In Otto, the greatest moments of optimism and pleasure in the film clearly appear in the wake of scenes of sex/evisceration in which zombies tear the blood, organs, and sinews of their lovers/prey from the inside of the body. The idea that zombies have nothing “inside” of them is as corporeal as it is psychological and the de-privatization of thoughts, feelings, and body parts clearly suffuses LaBruce’s film with its largest doses of glee. But these de-privatizing endeavors never produce much of a public. Berlin’s streets are not safe for twink gay zombies such that Otto, at the end of film, heads north, both because the cold preserves his flesh and because he may find others of his kind and, possibly learn to enjoy their company.
But there is little discussion—either in LaBruce’s Otto or in Medea Yarn’s film-within-the-film—of the forces that organize these streets as spaces of violence. When Otto encounters groups of people, they are (mostly) brown-skinned young men that jeer or bash him. In these moments, Otto inverts but reproduces the racist logic of Hollywood’s appropriation of Haitian zombi. In classic zombie films, zombies stand for the angry black slaves threatening to eviscerate the pale-skinned Euro-American hero(ine); in Otto, the zombie/human position shifts, but the racial schema remains otherwise the same. Otto accounts for anti-gay violence by referencing a backlash that occurred when humans found out that a “new wave of gay zombies” was eating raw human flesh, a backlash that LaBruce and the film’s critics often read as an allegory for the homophobic response to the AIDS pandemic. But, as many AIDS activists have pointed out, it is racist and homophobic state violence (and the corporatized media coverage that attends it) that has fostered and that continues to foster the AIDS crisis. In Otto, however, marauding bands of (mostly) darker-skinned young men act as a threat, seemingly divorced from the overarching necropolitical structures that, we might presume, would affect them as much as Otto himself. Otto’s desire to head the icy isolation of the north (a tradition in alienated-monster stories at least as far back as Frankenstein) rewrites the zombie as a figure of collective action.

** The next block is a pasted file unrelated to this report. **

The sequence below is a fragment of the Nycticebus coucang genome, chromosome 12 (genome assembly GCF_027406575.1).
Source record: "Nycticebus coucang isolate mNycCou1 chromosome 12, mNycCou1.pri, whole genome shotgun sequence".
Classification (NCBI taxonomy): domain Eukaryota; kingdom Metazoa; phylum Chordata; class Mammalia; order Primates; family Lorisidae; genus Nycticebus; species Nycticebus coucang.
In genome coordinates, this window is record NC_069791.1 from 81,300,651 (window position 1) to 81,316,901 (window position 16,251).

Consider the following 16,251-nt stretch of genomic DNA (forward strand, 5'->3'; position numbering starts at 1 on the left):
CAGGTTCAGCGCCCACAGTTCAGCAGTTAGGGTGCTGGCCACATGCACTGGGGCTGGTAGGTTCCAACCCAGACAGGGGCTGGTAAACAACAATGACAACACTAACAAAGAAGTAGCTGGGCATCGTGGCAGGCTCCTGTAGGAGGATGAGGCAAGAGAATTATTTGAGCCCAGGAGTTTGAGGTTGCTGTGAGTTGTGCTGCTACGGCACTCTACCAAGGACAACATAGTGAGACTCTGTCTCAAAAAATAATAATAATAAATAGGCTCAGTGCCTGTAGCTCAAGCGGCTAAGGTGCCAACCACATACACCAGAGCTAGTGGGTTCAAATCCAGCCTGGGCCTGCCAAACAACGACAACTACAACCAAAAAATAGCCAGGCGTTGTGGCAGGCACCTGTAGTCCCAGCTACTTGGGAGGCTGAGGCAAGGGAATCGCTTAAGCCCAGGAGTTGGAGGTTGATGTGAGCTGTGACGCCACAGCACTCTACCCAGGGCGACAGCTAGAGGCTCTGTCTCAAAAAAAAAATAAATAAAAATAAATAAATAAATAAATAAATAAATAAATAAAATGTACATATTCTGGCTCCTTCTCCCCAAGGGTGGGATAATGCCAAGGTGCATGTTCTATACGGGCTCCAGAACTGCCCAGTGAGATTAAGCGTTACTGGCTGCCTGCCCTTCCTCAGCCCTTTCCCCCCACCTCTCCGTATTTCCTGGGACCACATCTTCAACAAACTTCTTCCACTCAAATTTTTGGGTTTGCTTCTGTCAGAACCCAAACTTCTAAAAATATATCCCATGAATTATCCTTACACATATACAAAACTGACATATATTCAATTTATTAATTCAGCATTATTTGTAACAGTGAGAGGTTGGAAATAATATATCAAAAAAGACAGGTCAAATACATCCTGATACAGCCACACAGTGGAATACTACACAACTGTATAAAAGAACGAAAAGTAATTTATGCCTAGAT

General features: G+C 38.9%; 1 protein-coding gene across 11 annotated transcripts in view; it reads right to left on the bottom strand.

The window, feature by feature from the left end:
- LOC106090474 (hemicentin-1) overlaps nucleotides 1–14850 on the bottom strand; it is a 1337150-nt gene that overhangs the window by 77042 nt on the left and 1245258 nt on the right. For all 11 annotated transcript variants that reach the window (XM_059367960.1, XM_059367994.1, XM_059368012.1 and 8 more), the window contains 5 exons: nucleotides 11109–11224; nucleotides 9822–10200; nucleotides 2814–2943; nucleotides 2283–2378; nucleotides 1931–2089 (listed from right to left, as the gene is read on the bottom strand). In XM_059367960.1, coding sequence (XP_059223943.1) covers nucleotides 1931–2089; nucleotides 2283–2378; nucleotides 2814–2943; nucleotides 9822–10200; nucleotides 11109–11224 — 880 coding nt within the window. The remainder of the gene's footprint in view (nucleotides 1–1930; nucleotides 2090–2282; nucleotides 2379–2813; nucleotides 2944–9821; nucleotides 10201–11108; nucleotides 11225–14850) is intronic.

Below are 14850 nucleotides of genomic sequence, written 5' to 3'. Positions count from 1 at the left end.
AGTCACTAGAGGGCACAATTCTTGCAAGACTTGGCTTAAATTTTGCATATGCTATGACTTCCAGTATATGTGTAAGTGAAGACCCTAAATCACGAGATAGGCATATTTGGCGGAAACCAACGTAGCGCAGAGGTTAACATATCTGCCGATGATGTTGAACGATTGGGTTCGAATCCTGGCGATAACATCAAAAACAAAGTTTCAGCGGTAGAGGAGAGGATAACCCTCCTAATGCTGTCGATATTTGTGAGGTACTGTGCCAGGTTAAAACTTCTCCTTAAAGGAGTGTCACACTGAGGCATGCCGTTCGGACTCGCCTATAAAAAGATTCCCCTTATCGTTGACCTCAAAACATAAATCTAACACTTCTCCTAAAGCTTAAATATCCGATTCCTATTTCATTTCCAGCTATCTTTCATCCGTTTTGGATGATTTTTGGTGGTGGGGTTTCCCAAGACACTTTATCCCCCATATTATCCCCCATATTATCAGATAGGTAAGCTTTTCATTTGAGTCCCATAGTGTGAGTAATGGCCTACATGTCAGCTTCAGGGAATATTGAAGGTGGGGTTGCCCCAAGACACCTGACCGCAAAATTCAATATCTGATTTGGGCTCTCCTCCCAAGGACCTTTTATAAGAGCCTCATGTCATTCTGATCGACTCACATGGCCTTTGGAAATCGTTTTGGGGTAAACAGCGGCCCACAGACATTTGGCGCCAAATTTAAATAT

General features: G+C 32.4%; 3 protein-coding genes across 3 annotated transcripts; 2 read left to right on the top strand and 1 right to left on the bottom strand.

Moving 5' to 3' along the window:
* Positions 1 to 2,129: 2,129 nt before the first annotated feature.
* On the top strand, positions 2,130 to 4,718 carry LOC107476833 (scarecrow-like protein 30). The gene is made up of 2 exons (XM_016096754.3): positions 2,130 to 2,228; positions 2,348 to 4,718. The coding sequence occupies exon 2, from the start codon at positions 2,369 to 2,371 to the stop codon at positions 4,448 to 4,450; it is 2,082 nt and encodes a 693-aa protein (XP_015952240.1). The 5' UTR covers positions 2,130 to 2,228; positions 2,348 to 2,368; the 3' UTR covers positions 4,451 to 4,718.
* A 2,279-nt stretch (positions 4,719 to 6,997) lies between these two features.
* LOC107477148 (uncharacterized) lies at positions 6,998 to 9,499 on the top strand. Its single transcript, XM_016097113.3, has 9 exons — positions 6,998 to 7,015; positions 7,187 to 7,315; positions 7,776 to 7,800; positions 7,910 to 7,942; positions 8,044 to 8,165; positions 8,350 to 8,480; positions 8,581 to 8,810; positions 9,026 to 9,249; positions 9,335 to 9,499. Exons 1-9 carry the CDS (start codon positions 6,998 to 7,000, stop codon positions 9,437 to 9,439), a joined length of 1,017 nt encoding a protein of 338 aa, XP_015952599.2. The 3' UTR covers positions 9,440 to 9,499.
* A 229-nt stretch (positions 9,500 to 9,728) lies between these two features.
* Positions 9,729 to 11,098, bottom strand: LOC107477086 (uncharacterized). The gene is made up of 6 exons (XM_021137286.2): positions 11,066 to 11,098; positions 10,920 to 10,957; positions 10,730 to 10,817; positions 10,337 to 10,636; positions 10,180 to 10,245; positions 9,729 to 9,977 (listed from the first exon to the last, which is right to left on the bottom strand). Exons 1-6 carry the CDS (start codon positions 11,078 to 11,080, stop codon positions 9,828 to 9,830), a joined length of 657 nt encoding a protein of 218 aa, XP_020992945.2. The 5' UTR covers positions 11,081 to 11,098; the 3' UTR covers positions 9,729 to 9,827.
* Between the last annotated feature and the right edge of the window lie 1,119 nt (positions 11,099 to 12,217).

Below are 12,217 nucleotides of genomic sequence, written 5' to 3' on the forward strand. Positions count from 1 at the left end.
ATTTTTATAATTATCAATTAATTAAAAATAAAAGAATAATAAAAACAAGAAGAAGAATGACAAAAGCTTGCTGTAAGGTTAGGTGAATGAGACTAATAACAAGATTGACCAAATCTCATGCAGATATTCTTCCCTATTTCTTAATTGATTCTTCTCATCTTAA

Zombie politics have famously flourished at the University of California this year in response to UC President Mark Yudof’s claim that he manages a cemetery. Whether or not the queer zombie offers any revolutionary promise in this film thus remains to be seen; but Otto should haunt our contemporary zombie politics as we think about the relationship between queer bodies and de-privatization. What forms of consciousness, affect, and embodiment (if any) do we need to produce radical queer (un)life? Is it, as Otto asks, possible to come back from the dead? And, if so, do we want to?